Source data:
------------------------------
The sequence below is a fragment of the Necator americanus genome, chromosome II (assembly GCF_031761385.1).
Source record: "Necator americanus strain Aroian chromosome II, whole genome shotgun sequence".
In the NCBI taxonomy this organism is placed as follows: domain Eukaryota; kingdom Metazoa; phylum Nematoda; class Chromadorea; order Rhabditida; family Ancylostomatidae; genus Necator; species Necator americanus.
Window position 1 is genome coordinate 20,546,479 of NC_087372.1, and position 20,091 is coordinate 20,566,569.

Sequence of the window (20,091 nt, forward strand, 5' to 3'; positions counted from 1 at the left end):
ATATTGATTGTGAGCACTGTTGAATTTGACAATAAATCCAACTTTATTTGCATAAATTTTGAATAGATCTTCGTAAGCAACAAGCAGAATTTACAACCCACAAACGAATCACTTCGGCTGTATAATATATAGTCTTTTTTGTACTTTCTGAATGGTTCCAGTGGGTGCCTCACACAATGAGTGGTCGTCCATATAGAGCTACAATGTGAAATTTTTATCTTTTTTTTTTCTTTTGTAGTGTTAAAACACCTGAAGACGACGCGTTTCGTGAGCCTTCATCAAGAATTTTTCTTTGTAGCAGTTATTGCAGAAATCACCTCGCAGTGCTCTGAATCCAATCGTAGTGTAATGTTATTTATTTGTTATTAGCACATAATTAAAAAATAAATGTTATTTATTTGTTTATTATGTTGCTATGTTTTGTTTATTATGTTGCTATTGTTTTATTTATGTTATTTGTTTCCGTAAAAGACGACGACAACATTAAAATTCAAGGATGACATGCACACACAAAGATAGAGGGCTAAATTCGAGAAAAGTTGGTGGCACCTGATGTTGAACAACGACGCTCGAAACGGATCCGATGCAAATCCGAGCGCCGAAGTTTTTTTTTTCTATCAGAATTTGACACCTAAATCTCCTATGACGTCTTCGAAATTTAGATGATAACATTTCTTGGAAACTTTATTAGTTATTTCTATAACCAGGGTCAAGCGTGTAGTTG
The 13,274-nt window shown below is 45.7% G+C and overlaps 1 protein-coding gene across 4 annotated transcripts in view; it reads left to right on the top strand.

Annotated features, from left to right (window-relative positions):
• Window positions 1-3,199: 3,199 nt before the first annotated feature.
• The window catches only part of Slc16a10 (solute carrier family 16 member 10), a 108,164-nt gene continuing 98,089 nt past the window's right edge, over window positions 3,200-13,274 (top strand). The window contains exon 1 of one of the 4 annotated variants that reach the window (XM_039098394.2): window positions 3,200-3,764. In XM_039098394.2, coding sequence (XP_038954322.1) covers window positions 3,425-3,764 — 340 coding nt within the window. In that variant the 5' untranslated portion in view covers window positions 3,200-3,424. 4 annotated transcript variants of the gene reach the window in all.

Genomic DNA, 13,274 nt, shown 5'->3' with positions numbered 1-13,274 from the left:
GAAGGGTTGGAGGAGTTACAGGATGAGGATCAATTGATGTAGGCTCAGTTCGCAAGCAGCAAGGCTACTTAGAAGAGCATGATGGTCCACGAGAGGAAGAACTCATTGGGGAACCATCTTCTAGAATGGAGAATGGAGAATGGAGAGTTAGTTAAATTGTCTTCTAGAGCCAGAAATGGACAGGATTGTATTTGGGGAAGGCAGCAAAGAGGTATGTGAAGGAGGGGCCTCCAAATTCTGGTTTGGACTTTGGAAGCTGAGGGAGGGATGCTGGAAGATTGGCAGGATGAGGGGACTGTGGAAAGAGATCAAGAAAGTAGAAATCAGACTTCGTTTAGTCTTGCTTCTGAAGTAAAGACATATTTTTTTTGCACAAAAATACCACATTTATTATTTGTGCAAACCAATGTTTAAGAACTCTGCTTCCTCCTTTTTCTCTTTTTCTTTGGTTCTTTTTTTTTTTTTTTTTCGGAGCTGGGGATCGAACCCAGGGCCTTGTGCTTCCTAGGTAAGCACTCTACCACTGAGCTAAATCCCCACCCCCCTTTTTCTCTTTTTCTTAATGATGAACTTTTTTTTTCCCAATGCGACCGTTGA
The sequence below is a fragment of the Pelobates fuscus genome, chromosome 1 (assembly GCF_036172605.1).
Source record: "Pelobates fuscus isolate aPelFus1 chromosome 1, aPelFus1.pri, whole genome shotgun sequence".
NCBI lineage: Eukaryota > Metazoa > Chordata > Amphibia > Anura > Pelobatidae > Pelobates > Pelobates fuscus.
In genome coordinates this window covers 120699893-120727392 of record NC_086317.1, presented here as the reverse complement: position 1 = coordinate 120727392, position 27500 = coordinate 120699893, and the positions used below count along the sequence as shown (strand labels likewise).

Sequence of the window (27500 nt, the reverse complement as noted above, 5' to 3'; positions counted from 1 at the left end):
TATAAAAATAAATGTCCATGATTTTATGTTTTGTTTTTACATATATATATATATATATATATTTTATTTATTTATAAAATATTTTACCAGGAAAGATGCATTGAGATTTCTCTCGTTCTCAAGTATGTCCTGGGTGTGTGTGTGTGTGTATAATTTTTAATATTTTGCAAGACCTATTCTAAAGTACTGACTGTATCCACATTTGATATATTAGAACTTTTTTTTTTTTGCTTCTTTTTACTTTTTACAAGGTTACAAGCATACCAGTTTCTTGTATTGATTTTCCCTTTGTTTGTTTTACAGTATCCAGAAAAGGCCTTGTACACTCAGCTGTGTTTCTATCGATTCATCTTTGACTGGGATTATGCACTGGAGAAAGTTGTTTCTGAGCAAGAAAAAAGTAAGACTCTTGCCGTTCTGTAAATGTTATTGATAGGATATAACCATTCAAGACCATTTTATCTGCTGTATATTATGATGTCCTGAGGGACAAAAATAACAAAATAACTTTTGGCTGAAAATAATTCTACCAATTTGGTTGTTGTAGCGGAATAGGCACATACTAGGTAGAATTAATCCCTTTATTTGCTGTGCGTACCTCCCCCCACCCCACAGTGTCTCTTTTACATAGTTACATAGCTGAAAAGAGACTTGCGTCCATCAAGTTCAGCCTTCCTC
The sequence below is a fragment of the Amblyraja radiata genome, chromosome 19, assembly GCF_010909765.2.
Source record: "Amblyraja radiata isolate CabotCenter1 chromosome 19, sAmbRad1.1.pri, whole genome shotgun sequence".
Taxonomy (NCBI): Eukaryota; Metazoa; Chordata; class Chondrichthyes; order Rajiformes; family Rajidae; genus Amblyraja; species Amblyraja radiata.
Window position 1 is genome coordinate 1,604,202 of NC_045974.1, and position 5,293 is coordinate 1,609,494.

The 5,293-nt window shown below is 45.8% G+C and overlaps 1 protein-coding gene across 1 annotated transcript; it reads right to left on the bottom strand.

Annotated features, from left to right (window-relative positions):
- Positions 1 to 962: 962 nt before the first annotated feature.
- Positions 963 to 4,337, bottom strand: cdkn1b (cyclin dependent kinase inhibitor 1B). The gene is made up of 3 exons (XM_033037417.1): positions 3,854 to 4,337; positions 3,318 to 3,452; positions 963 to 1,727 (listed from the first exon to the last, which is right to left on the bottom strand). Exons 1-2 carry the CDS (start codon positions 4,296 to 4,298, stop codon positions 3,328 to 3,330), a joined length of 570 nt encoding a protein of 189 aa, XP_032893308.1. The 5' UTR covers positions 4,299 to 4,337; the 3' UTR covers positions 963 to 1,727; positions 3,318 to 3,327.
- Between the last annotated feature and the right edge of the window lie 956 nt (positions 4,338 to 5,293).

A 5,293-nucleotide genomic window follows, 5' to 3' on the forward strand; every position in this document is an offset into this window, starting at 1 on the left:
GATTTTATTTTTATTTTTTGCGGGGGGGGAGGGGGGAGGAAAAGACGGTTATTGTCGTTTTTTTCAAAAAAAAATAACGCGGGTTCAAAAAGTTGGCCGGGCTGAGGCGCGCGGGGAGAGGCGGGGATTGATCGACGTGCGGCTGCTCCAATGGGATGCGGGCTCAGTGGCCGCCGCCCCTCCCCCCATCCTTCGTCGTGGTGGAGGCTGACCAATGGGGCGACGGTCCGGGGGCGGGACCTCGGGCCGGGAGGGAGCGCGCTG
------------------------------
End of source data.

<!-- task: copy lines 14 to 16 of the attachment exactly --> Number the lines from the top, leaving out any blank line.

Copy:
Source record: "Pelobates fuscus isolate aPelFus1 chromosome 1, aPelFus1.pri, whole genome shotgun sequence".
NCBI lineage: Eukaryota > Metazoa > Chordata > Amphibia > Anura > Pelobatidae > Pelobates > Pelobates fuscus.
In genome coordinates this window covers 120699893-120727392 of record NC_086317.1, presented here as the reverse complement: position 1 = coordinate 120727392, position 27500 = coordinate 120699893, and the positions used below count along the sequence as shown (strand labels likewise).